Letter of James Renwick to Robert Hamilton in Leeuwarden, 29 March 1684. #History #Scotland

Nine days after the thirteenth convention at Panbreck, James Renwick wrote to Robert Hamilton in Leeuwarden.

Renwick notes that George Hill, the president of the convention, had given Robert Hamilton a ‘brief touch of things’. He thought to write about Thomas Linning, who was due to train for the ministry at Groningen, but that Hill has ‘spoken my mind’. That seems to hint that Renwick was unsure about Linning’s ordination.

However, Hamilton ‘should take pains with J. F. [John Flint] to wear out that bad impression which James Russel hath given him of us. O deal tenderly with him, for he is but young, yet I hope of zealous intentions. Be concerned of him in that strange place, for he is a child of many prayers. His relations bear a strong affection to the cause, and all who own the same; and your name is very savoury unto them. It is weighty to me, that James Russel hath insinuated himself so much upon him; for being sent abroad was, in some measure, upon expectation that he and I should be together.’ (Houston, Letters, 152-3.)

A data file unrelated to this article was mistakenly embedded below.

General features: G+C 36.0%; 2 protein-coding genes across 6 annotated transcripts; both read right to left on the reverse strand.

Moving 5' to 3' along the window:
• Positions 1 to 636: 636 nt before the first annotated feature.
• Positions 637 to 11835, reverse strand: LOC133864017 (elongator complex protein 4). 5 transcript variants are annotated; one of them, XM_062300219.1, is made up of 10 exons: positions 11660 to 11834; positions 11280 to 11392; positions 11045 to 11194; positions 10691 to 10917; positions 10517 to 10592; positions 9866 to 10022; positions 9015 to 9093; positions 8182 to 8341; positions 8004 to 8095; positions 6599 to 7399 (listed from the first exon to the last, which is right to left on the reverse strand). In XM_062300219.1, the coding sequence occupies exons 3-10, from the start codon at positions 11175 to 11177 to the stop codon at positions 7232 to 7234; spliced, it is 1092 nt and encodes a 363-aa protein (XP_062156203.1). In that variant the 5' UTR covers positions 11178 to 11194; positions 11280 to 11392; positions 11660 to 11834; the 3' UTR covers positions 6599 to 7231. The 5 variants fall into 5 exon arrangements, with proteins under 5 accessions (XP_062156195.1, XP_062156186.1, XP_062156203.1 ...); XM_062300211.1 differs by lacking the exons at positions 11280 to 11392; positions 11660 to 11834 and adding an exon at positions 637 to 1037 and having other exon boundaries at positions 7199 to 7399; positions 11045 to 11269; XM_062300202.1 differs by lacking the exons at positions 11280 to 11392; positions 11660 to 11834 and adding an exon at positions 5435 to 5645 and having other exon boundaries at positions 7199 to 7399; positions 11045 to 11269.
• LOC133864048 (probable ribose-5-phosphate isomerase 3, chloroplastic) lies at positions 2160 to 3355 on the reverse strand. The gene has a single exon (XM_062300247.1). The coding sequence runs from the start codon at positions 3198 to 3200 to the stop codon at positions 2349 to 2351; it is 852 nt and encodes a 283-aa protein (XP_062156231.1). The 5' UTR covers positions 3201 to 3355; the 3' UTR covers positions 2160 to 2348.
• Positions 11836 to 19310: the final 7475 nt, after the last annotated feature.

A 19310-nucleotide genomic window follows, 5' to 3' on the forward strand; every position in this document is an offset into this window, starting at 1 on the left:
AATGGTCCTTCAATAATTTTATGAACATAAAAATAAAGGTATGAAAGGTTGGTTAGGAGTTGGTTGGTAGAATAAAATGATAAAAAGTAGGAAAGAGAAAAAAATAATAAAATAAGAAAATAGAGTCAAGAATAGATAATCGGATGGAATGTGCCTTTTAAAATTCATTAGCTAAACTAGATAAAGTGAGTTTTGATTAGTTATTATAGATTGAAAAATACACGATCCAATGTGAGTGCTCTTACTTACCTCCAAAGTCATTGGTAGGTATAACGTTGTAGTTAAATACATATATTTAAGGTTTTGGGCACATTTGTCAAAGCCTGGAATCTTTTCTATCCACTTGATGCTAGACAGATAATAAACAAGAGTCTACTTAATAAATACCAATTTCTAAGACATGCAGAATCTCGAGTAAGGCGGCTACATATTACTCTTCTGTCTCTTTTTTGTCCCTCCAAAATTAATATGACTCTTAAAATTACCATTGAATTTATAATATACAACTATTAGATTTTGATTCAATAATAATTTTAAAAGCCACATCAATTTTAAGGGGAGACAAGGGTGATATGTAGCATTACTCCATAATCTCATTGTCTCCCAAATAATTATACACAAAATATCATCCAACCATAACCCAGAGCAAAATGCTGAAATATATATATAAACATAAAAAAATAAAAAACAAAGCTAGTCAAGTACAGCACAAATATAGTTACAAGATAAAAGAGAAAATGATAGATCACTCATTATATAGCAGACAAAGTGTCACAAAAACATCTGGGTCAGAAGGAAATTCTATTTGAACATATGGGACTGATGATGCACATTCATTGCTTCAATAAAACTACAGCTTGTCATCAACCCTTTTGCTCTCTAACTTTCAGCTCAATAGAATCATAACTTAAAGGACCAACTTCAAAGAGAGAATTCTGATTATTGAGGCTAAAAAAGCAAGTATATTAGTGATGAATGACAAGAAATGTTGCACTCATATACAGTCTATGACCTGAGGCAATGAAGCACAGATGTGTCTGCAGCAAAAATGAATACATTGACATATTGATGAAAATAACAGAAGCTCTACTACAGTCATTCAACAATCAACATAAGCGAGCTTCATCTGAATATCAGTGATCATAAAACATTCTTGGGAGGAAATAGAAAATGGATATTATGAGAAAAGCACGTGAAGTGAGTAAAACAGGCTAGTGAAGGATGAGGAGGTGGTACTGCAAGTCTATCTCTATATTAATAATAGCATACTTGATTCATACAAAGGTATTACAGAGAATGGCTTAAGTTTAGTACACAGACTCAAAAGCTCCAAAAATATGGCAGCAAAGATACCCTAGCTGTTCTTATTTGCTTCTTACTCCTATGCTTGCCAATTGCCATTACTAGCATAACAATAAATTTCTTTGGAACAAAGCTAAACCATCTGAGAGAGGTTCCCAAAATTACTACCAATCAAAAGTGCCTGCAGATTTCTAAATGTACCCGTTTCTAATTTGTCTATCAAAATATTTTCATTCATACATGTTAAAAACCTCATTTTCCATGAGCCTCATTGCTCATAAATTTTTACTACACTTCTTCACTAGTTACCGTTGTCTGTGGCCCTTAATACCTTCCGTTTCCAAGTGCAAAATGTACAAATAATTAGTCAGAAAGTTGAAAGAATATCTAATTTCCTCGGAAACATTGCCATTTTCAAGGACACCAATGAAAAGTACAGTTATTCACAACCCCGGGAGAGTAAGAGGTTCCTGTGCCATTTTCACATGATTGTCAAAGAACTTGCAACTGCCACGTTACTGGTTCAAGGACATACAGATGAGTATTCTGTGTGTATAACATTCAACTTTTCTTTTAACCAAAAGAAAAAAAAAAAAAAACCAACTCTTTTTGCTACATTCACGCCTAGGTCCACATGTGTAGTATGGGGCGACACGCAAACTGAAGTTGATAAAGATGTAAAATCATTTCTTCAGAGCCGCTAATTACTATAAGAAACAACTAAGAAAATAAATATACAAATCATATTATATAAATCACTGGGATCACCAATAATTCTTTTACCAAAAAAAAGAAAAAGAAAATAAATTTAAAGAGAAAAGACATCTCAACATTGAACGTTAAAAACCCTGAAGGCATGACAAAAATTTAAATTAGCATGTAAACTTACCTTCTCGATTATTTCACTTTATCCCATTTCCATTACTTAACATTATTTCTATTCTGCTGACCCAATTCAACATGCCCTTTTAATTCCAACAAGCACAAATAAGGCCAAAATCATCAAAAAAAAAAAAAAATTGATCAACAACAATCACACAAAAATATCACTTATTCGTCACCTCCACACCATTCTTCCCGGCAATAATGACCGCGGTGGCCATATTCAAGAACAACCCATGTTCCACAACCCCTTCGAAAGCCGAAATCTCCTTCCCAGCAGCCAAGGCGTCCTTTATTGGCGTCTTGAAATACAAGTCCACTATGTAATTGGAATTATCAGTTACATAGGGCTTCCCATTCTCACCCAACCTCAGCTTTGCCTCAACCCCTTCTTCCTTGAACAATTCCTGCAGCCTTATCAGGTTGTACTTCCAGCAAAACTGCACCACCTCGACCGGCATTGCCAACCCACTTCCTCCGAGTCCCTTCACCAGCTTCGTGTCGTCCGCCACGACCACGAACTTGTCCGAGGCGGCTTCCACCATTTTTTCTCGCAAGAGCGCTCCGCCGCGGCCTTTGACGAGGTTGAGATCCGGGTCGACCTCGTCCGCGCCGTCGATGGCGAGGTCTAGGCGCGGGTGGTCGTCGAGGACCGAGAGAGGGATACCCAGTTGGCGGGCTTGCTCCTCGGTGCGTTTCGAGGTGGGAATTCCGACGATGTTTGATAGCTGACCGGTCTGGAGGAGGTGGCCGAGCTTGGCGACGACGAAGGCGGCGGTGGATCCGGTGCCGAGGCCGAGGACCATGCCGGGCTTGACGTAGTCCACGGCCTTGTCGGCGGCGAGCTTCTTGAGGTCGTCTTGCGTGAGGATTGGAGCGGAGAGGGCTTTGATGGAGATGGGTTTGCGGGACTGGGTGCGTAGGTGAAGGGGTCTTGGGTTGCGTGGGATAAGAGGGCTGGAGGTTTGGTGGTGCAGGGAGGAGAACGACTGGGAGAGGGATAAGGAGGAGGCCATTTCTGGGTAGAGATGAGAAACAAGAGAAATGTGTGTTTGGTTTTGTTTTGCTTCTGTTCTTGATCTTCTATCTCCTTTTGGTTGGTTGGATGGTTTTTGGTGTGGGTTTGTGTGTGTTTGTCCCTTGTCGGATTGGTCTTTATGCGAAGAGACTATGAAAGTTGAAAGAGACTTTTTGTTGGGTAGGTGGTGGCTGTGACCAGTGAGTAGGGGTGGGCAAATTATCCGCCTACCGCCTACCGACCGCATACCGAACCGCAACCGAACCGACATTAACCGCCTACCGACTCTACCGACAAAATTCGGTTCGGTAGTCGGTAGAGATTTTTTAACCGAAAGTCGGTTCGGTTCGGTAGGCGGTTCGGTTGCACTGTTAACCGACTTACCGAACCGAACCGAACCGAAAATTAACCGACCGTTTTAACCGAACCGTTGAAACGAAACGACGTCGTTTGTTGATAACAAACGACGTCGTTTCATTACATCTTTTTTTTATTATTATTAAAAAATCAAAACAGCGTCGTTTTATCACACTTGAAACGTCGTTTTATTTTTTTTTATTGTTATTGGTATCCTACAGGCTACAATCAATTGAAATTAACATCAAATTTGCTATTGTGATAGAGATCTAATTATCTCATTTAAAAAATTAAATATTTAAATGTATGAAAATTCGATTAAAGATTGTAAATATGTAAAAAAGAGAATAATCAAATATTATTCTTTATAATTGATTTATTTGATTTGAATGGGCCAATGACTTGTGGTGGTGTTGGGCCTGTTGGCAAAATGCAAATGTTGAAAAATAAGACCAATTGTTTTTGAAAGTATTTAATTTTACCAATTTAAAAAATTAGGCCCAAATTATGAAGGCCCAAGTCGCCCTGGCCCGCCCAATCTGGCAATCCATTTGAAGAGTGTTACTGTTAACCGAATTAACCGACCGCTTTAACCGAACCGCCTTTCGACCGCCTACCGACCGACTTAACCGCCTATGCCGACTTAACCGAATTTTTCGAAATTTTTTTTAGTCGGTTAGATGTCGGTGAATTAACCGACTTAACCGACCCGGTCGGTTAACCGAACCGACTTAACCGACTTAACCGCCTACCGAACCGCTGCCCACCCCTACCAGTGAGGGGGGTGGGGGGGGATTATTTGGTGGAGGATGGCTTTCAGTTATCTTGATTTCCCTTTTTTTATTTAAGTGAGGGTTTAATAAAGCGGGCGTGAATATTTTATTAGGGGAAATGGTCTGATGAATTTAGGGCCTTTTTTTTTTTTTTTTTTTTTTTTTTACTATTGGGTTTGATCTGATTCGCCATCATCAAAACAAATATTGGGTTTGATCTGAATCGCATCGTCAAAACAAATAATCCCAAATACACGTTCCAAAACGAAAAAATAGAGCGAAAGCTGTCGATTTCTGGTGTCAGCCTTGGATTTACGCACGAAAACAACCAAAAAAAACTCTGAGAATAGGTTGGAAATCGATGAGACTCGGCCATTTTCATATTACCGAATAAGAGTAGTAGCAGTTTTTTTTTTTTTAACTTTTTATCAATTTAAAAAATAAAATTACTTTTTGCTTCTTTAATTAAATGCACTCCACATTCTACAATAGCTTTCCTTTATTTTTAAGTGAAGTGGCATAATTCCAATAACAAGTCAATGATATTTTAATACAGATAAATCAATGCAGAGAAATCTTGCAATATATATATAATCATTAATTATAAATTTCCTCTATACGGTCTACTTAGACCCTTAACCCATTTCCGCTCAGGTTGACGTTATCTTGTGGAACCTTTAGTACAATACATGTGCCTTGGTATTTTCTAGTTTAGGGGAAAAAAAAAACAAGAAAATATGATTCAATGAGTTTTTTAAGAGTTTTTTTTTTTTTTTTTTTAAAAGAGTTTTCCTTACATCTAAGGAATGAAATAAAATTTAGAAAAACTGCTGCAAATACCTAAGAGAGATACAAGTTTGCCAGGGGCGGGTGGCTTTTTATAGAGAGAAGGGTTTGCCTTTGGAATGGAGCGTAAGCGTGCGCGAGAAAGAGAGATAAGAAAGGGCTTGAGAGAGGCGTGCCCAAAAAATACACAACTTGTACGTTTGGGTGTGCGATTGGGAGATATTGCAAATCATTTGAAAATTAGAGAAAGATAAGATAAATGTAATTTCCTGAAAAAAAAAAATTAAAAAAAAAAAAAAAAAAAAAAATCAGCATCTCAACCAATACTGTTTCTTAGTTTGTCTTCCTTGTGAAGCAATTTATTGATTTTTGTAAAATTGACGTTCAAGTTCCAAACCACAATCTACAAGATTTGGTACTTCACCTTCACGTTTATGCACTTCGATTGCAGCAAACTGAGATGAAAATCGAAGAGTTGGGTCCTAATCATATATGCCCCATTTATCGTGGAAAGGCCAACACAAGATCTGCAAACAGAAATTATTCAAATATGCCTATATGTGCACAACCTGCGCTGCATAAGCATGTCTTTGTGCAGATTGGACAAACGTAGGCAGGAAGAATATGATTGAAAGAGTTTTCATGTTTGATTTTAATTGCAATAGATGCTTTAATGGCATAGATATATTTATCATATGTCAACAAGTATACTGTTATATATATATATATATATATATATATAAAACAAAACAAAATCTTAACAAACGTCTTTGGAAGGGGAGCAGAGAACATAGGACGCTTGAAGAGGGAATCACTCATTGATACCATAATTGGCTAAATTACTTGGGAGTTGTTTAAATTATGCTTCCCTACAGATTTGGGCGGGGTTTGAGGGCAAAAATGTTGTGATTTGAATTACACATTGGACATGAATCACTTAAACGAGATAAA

Flint would join with Russell and later preach to the Russellites, a breakaway faction of the United Societies.

He warns Hamilton that they have enemies on many hands and ‘that man James Russel hath been a costly James Russel to the poor church of Scotland’ (Houston, Letters, 153.)

‘P.S. My love and service to your dear sister [Jean Hamilton] and that banished family which is much upon my heart. Your desire ananet Mr [William] Brackell shall be obeyed.’ (Carslaw, Letters, 87.)

This letter is also printed as Letter Number XXIX in Carslaw, Life and Letters, p85-7.

~ by drmarkjardine on March 29, 2022.

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